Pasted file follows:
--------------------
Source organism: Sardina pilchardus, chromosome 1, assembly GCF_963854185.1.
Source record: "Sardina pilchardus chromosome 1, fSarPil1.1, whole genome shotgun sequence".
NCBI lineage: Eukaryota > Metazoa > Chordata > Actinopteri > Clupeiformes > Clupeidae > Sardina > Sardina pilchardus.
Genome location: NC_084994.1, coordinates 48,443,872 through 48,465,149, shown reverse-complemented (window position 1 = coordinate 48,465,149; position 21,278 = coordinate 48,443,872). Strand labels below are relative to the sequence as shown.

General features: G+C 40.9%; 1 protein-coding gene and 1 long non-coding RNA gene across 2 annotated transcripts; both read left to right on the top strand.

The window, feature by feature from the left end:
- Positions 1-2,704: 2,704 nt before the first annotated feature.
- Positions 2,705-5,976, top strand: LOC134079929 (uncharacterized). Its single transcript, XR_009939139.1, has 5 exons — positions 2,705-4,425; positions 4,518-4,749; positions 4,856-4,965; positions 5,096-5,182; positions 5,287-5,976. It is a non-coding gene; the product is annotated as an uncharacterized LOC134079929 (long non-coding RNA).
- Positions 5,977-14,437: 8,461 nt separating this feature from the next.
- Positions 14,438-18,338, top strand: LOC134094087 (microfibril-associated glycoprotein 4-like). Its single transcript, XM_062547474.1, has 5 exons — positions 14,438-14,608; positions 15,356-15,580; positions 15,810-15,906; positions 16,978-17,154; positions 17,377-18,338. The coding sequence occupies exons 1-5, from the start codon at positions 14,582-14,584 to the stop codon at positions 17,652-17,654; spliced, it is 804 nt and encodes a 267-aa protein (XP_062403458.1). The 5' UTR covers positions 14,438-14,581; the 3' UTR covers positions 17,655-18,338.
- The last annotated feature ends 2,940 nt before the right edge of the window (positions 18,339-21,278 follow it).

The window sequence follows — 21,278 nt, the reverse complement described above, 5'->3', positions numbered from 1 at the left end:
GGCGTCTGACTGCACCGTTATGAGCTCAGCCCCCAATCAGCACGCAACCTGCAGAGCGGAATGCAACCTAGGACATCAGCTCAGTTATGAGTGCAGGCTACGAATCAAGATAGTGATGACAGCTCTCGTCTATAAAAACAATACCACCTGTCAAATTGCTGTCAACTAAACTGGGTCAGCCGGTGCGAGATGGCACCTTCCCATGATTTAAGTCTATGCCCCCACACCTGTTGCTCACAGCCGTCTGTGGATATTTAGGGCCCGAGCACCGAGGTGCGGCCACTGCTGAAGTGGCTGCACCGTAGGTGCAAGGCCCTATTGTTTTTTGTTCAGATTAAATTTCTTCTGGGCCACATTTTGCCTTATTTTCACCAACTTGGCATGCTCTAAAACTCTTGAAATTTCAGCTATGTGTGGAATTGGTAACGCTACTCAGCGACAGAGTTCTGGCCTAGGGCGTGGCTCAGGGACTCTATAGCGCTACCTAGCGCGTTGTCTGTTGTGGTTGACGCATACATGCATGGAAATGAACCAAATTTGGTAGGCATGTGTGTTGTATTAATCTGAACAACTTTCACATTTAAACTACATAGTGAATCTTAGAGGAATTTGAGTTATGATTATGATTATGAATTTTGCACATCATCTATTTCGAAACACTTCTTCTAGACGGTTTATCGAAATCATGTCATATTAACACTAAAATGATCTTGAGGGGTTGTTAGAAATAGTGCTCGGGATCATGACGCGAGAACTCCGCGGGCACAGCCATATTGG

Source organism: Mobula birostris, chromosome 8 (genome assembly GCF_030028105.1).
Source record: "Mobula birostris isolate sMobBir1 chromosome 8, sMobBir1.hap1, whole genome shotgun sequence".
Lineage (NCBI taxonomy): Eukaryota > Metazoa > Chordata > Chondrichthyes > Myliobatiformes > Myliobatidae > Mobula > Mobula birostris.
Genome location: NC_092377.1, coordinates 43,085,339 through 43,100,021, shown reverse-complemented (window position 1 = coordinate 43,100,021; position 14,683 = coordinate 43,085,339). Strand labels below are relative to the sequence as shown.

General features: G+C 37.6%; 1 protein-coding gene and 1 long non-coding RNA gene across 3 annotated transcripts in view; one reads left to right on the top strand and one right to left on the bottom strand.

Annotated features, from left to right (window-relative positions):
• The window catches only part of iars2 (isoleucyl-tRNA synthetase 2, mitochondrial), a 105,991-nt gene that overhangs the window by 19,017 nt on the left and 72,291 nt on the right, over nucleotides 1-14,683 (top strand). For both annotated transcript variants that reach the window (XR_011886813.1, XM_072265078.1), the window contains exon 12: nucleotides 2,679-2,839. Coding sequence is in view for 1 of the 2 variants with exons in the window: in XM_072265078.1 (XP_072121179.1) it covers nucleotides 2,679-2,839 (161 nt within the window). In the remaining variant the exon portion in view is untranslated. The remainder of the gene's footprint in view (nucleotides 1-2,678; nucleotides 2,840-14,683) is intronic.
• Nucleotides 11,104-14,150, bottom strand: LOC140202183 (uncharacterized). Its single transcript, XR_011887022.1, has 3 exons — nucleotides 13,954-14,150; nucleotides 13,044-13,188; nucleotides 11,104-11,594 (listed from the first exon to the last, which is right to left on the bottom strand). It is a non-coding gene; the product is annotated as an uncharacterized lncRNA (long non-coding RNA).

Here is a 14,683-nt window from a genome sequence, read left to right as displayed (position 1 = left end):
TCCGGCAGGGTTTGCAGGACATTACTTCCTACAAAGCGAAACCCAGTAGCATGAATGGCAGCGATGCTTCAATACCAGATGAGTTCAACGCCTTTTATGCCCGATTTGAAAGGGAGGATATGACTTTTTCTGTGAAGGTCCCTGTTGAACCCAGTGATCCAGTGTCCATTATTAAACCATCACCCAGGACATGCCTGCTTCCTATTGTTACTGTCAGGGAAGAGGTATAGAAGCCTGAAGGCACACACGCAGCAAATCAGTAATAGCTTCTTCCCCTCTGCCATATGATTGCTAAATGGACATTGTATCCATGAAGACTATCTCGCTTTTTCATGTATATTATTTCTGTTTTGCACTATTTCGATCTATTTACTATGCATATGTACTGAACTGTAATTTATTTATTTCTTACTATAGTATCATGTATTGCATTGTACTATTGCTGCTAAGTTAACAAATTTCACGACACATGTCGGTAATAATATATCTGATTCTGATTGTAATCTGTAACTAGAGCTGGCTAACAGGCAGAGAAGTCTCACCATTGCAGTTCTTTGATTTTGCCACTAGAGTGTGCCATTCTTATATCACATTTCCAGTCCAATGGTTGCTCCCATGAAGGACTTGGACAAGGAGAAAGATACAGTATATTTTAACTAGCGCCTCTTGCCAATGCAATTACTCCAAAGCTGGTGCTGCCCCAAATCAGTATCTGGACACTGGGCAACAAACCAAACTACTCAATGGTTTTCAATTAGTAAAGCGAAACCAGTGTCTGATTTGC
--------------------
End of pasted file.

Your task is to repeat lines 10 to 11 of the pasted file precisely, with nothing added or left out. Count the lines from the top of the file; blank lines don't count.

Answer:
- Positions 14,438-18,338, top strand: LOC134094087 (microfibril-associated glycoprotein 4-like). Its single transcript, XM_062547474.1, has 5 exons — positions 14,438-14,608; positions 15,356-15,580; positions 15,810-15,906; positions 16,978-17,154; positions 17,377-18,338. The coding sequence occupies exons 1-5, from the start codon at positions 14,582-14,584 to the stop codon at positions 17,652-17,654; spliced, it is 804 nt and encodes a 267-aa protein (XP_062403458.1). The 5' UTR covers positions 14,438-14,581; the 3' UTR covers positions 17,655-18,338.
- The last annotated feature ends 2,940 nt before the right edge of the window (positions 18,339-21,278 follow it).